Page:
Original Medicare provides major (but not complete) coverage for hospital and non-hospital expenses. It allows you to choose any care provider who accepts Medicare, not restricting you to a network. Original Medicare alone includes no prescription drug coverage. Because this coverage is not complete, it is wise to buy a supplemental plan (Medigap) to cover hospital and non-hospital care and a separate Part D plan to help pay drug costs. This means that you will be dealing with several different insurance policies.

Choosing between Advantage Medicare and Original is the first big decision you must make. This may be a complicated choice involving several factors. Each senior’s circumstances will be different, so you must educate yourself to make this decision. Below are some key facts to consider when deciding.

Advantage plans are local organizations with a fixed set (a network) of local providers from whom you must get care. Medigap plans pay for Medicare approved services throughout the United States.

Medigap plans are designed to fill in the gaps between what a provider charges and what Medicare pays (typically 80% of the approved charge.) There are ten standard Medigap plans labeled with letters A, B, C, D, F, G, K, L, M, and N. Each lettered plan provides a specific set of benefits, and the coverage is the same for all plans with the same letter, regardless of the insurance company offering them or where they are sold.

Advantage plans can vary greatly between insurance companies and locations. Seniors opting for an Advantage plan should compare benefits and costs carefully. Review the plan’s Summary of Benefits document. It will tell you what’s covered, as well as listing copay amounts, deductibles, and premiums for which you’ll be responsible.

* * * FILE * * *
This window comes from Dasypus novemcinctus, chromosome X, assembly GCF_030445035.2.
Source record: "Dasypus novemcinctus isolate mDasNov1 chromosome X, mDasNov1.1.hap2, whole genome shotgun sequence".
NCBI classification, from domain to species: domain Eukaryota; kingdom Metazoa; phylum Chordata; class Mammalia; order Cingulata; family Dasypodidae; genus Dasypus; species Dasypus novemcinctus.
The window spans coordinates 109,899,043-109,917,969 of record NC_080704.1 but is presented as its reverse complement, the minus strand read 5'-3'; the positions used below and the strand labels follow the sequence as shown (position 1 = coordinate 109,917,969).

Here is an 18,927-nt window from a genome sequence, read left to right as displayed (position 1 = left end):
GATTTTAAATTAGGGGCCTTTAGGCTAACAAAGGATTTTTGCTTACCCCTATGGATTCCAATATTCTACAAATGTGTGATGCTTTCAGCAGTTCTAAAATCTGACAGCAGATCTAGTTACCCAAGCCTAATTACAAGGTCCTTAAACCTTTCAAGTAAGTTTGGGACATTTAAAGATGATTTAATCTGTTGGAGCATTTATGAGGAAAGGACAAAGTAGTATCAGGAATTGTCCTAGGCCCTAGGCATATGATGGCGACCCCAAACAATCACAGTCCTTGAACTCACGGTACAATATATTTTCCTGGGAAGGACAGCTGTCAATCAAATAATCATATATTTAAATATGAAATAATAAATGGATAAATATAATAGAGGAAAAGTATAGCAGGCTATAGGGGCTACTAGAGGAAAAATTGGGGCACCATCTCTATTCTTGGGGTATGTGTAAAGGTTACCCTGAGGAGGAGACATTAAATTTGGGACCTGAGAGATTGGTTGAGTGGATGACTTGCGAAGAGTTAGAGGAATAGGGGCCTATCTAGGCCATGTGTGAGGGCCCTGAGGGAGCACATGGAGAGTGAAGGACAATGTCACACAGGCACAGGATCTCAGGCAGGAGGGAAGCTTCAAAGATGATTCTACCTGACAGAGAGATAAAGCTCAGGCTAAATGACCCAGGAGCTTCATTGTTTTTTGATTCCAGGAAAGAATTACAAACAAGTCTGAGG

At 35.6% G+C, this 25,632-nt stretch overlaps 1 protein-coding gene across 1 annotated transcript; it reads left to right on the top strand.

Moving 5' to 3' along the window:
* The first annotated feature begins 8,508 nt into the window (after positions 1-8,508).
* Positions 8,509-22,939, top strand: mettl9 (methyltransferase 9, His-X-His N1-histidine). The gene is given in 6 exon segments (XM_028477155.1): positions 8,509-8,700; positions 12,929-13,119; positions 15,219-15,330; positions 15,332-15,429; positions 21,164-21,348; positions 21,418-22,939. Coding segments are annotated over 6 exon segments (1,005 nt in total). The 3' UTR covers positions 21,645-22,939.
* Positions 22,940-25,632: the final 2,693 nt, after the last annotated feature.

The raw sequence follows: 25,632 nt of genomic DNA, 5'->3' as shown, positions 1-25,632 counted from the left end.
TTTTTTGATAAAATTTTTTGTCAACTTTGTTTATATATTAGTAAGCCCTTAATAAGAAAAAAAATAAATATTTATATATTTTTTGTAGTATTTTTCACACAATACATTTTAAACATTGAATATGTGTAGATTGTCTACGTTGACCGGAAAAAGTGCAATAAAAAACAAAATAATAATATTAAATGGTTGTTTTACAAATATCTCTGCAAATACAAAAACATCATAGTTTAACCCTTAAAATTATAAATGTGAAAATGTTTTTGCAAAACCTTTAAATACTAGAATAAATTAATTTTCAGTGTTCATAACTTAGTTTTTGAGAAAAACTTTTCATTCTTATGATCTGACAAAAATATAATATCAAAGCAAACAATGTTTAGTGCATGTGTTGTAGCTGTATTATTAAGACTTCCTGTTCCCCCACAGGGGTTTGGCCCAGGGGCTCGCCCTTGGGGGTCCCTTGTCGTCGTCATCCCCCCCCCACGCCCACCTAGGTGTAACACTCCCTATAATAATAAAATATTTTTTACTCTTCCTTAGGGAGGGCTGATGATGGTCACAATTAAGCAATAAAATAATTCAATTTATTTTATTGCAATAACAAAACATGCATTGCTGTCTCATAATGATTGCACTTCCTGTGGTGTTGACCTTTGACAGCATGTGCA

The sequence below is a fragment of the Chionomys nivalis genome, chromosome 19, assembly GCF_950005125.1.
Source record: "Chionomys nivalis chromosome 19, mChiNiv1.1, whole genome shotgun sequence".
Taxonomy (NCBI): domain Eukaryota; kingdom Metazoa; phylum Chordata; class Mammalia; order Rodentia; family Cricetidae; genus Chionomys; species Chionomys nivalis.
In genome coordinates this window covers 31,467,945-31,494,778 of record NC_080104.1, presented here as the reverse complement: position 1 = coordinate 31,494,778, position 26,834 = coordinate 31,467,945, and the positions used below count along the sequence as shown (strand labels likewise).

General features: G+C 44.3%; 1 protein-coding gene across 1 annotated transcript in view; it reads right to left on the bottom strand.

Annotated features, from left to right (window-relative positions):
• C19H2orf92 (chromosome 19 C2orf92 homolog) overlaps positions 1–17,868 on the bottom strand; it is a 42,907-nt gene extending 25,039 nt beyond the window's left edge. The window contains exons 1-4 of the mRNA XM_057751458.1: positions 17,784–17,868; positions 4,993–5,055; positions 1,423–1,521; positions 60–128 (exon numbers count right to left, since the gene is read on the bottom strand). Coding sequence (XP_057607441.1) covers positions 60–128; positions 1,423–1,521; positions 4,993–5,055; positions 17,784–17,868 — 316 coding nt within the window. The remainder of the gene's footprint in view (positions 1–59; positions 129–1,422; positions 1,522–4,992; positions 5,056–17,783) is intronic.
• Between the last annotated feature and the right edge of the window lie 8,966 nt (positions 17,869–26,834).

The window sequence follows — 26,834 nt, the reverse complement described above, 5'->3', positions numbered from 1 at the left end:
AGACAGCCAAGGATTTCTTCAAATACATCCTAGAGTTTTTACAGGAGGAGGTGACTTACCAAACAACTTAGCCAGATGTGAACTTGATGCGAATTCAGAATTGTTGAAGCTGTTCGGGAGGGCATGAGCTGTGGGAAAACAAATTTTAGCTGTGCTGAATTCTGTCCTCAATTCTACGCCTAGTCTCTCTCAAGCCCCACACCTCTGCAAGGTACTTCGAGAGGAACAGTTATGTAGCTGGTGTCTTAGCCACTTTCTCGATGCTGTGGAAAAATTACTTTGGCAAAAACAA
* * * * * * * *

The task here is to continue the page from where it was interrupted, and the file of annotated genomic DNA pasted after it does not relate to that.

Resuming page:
The monthly payment deducted from Social Security benefits is the same for Original Medicare and Advantage plan members. Seniors enrolled in Medicare Advantage plans continue to pay their Medicare Part B premium, which is typically deducted from their Social Security benefits. Medicare Advantage plans are sometimes called replacement plans, but this isn’t quite true. You’ll need Original Medicare in order to enroll in Part C.

Advantage plan benefits are subject to change each year, while Medigap letter plans are unchanging by law. Advantage members should review their Annual Notice of Change letter each year to be certain the plan still meets their needs.

The Initial Enrollment Period offers a one-time opportunity to be automatically accepted by a company offering Medigap plans. If you miss this chance, the underwriter may require you to pass a physical examination, pay a higher premium or even refuse to write the policy. Once you are accepted by a Medigap plan provider, you are guaranteed coverage if you pay the premium. You cannot be cancelled or charged higher than normal premiums.

That is a brief summary of the Initial Enrollment Period. In the future, we will try to bring bite-sized lessons about important aspects of Medicare. A lot of OurSeniors cross paths with Medicare each day. We call it Medicare Corners. Thanks for reading our blog and have a great day!